In October 2009, I was in NYC rehearsing and performing for Hanne Tierney's "My Life In A Nutshell" at HERE Arts Center. I was still recovering from a long bout with pneumonia so my bicycling treks along the Hudson River Bike path was less rigorous than normal.
I decided to take photographs of my folding bike in various shots along the path. I had seen and knew about the white bicycles around the city - at least I knew that they marked where someone had died in a bicycling accident. I hadn't noticed this particular white bike before even though I had passed it several times both in October and countless times before. For some reason, perhaps because I was moving slower and had more trouble breathing than normal, I happened to notice this white bike one afternoon.
I decided to stop and take a look at it because I was puzzled as to how someone could have been killed when there was a barrier between the path and the West Side Highway. When I read the plaque/dedication, I was even more confused. Was this Eric Ng an angry person? Why did it say "Love & Rage"? How did a drunk driver cross the barrier and kill this bicyclist? I took several shots of the bike both with and without my own bicycle - I tried to find an interesting angle which showed at least part of my folding bike with the white bike. This white bicycle and "Love & Rage" pushed something in me but I couldn't really register or process what it was.
When the Brazilian artist Angela Ferrara, one of the A Book About Death artists whom I befriended via facebook, put out her call for "Um Livro Sobre A Morte" for an exhibition at MUBE (in Sao Paulo, Brazil) of postcard sized art, I at first couldn't think of anything to send although I wanted to. I'm not much of a 2-D artist - my drawing and various collage skills are lamentably lacking and I wouldn't even attempt to venture into painting or other media which I have possibly no aptitude for. I'm pretty much a hack. For the "A Book About Death" exhibit in NYC, since I actually HAD pneumonia at the time and was feeling pretty much LIKE death... I had an idea and went with that and it was at the time, an embodiment of my mental and physical state.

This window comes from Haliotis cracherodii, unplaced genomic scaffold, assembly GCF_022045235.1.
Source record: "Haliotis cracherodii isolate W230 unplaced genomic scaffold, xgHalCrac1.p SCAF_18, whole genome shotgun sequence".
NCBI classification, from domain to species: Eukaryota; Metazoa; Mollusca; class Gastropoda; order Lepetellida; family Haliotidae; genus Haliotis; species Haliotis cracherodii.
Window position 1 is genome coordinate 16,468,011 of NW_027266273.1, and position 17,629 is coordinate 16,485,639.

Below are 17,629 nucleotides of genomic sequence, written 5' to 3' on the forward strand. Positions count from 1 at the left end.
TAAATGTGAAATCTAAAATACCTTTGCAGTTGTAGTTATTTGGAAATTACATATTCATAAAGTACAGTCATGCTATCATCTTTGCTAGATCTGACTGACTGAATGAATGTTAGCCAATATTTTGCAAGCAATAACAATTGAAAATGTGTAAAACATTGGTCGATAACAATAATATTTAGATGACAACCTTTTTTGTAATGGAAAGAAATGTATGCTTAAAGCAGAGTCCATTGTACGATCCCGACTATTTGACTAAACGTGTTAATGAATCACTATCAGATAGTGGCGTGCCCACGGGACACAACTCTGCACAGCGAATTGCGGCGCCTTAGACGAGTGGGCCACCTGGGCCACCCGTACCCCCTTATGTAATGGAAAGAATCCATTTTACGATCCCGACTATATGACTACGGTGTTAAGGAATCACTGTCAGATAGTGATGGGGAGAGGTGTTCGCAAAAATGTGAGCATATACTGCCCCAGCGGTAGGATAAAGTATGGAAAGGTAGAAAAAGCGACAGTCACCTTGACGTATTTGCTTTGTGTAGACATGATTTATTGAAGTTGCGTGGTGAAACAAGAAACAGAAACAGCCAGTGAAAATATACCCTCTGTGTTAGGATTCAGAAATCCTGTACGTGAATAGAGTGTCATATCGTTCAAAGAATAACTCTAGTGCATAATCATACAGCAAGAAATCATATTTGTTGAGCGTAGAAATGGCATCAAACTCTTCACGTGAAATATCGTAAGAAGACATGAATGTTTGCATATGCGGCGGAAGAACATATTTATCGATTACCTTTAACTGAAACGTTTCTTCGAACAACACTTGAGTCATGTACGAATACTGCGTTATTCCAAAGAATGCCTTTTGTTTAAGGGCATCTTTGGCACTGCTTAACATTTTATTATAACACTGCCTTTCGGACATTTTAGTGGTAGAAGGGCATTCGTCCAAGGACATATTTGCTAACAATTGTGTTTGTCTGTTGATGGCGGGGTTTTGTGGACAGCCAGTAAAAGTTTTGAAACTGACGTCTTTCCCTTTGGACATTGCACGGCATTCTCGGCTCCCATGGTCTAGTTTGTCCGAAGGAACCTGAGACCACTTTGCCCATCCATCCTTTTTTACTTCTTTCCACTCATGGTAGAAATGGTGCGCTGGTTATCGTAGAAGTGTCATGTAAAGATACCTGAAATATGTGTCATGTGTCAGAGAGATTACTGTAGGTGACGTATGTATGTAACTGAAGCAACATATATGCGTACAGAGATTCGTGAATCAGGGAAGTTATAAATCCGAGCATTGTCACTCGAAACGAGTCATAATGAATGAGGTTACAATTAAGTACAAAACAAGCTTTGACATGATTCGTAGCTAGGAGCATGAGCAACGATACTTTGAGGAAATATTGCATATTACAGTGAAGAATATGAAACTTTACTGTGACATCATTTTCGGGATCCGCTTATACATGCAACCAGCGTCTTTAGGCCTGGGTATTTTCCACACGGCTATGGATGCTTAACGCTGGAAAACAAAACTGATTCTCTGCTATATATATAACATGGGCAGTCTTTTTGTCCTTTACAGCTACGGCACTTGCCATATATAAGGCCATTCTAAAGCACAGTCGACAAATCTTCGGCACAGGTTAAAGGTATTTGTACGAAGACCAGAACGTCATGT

It was then that I thought of my photographs of the white bicycle and I decided I wanted to use that white bike somehow. I really wanted to also do a little research to try to find out, if I could, something about Eric Ng - was he an angry person? This is something I could relate to. But how strange to find this on his epitaph.
I searched on the internet and discovered that the white bikes are called "Ghost Bikes" and found an online album of the various Ghost Bikes in NYC. What I noticed was that all the other white bikes in NY had "Rest In Peace" as their final closing line on their respective plaques. Eric Ng was apparently a bike advocate and many people in the biking community knew him. One grief stricken friend (I paraphrase) said that although it might seem crass, he felt that Eric would have wanted the community to use his death as a vehicle for advocating for closing off the bike path to cars with barriers down at the Chelsea Piers.
Here was the sad answer to my question about how a drunk driver was able to cross the barrier to kill Eric Ng. Apparently the driver has entered the pathway down near Chelsea Piers thinking he later said that it was the highway. He was driving 60 miles an hour when he struck and killed Eric Ng and when the police tested him, his levels of alcohol were DOUBLE what was considered "intoxicated".
And what did "Love & Rage" signify?
What I concluded was that unlike his fellow "ghosts", Eric Ng's epitaph reflected not what was wished for the dead but what was left to those who survived. In reading the various blogs and comments and horrific arguments (one person actually said that maybe it was the bicyclist's fault that the drunk driver hit him) about not only the death of Eric Ng but the tragic deaths of all the "ghosts". I was reading these comments late at night and a crushing veil of sadness and confusion and perhaps anger fell over me.
I submitted my photograph with Eric Ng's epitaph translated into Portuguese written on the red fence.
I then thought I would do something much "lighter" perhaps even using cartoons sketched on Scratch Art paper - so I trekked out and bought various kinds of scratch art paper to play with. But then I became obsessed with the idea of trying to recreate Eric Ng's plaque using stencils as a kind of reverse image/commentary on the original plaque (black stencilled in letters on white wood). I was unable to take decent photographs of the resulting black plaques.
I decided to scrap the idea of a lighter submission for the moment.
Here are photographs of my submissions to Um Livro Sobre A Morte as well as the original series of white bike photographs:
Love & Rage
Rest In Peace.